Participants are required to commit 8 hours/day of course work during the days of distance learning (May 1st – 3rd, 2018). The hours are 8:30 am – 4:30 pm, unless otherwise agreed upon by the facilitators – much of the distance learning work will be team work with all members of the team expected to participate.
Two nights lodging and all meals will be provided during the week of Retreat. Learners are required to remain on site throughout those 3 days of class.
Refreshment breaks will be provided during the week of classroom instruction at Eaton County Sheriff’s Office; however, lunch will be on your own.
- Police PBL Blueprint for the 21st Century (Gerard Cleveland and Gregory Saville, COPS 2007). This is provided at no additional cost.
- Good to Great Policing: Application of Business Management Principles in the Public Sector (Police Executive Research Forum, COPS Office). This is provided at no additional cost.
Participants must have access to a laptop (LAN connectivity is required and wireless LAN connectivity is highly recommended). Participants will need Internet access for the pre-course work. The laptop will be used during the first class session.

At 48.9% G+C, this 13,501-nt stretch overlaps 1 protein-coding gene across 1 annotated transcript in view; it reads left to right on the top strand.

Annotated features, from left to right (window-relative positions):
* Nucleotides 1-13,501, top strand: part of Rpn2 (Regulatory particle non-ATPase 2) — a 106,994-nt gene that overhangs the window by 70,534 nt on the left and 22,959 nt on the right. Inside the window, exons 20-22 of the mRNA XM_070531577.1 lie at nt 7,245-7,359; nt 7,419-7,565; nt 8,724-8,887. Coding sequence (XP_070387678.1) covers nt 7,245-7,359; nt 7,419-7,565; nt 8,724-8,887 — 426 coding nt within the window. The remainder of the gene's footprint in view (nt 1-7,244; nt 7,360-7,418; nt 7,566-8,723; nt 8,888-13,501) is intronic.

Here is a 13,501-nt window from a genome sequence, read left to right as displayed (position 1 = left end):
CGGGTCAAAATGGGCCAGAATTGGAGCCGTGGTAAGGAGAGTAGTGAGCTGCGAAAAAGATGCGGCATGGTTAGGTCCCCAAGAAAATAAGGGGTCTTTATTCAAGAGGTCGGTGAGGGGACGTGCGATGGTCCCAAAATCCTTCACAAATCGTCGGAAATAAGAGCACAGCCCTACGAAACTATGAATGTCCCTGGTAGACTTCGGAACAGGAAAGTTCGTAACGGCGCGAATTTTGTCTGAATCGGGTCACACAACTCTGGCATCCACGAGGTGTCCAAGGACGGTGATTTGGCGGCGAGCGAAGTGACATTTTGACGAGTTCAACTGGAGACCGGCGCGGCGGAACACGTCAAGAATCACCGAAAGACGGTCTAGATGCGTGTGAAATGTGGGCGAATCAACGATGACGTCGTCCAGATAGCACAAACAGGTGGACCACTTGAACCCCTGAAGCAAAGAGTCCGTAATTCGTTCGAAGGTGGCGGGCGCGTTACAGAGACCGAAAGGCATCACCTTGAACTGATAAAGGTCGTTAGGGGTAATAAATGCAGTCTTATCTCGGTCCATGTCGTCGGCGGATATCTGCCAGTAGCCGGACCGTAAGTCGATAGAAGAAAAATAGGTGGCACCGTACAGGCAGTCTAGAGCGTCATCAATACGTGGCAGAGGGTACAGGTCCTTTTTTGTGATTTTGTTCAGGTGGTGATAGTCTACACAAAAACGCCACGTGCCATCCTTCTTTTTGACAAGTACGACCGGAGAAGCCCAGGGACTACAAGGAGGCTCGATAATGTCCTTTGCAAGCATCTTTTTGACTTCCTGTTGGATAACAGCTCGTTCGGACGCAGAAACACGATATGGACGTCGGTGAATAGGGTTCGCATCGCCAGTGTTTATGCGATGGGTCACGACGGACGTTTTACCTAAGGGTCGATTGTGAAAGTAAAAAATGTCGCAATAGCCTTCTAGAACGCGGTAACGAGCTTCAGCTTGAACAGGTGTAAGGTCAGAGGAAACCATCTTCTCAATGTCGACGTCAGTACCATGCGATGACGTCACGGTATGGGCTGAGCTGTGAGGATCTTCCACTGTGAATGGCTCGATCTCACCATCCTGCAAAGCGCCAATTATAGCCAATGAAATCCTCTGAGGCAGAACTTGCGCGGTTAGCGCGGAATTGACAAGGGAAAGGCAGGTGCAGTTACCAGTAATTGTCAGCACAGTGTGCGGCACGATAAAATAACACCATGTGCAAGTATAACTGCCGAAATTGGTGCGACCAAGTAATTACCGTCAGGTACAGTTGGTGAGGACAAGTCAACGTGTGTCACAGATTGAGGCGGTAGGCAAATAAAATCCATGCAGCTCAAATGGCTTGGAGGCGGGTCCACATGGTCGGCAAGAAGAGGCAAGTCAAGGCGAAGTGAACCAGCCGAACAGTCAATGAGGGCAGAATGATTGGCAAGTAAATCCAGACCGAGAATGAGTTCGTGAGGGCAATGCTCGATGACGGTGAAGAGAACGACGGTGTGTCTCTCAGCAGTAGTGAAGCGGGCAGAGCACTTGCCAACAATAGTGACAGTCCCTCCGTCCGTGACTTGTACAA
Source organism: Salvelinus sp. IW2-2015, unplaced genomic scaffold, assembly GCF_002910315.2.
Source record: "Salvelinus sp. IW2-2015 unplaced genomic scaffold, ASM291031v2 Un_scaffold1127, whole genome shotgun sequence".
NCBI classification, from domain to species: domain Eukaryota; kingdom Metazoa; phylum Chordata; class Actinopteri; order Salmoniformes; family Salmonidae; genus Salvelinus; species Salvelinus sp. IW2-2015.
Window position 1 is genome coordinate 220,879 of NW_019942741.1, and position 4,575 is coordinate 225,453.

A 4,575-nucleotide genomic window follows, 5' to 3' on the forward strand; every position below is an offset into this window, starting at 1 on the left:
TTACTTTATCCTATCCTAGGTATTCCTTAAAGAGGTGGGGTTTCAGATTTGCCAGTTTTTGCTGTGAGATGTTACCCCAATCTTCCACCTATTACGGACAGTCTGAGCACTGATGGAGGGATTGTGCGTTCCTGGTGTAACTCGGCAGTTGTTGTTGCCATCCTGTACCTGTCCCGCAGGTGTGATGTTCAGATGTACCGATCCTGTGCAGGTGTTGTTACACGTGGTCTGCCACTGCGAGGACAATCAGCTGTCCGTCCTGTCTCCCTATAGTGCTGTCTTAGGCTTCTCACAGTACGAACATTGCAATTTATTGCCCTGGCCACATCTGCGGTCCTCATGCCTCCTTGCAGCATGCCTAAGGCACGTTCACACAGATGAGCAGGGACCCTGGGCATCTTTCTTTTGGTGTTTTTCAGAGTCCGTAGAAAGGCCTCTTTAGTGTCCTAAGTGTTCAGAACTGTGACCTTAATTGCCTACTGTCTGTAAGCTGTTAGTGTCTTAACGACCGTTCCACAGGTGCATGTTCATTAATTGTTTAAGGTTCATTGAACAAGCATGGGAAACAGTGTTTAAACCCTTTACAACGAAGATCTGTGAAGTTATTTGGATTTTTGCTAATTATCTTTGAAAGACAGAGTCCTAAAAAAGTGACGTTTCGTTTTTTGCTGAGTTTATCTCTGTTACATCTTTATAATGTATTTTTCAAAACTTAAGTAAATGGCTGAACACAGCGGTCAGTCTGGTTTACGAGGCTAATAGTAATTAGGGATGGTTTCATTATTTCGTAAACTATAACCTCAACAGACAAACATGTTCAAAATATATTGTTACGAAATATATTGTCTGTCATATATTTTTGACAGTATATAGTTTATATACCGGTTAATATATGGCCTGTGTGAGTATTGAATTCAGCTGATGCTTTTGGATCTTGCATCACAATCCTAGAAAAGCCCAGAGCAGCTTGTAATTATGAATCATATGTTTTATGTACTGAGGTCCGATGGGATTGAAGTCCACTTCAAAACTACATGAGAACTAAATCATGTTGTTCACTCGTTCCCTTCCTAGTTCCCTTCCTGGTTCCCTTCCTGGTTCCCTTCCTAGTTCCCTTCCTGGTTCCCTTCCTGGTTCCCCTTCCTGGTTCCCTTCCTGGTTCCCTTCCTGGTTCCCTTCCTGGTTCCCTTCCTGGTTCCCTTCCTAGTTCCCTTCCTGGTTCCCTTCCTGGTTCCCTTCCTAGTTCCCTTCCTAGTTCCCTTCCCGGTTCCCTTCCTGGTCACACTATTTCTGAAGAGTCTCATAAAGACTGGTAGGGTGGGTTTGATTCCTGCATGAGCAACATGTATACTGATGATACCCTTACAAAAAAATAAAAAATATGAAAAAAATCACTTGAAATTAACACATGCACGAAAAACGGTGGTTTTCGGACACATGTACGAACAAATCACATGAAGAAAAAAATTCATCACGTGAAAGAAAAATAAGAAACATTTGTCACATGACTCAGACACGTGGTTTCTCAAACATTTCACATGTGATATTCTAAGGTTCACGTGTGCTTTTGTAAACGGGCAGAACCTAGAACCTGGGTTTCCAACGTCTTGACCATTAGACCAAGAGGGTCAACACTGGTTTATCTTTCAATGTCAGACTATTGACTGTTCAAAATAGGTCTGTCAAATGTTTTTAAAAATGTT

Participants will also need a microphone and webcam starting April 23rd, 2018.
Recommended software includes Adobe Acrobat Reader (11 or newer) and Microsoft Office 2007 or newer including Excel, Word and PowerPoint.
Recommended browsers and computers supported by MSU’s online learning 3 management software, Desire 2 Learn (D2L) include the following latest version of Internet Explorer, Firefox (highly recommended) for Windows; Firefox for Macintosh; Firefox Unix/Linux
Participants will be given an MSU user name and password that will give access to MSU’s D2L system as well as other MSU distance learning resources.
A written submission addressing an assigned problem-based learning problem will be due prior to May 11th, 2018.
If the Pre-Course work is not completed by Wednesday, April 18th, 2018 the learner will be dropped from the course and will have to re-register for a future school.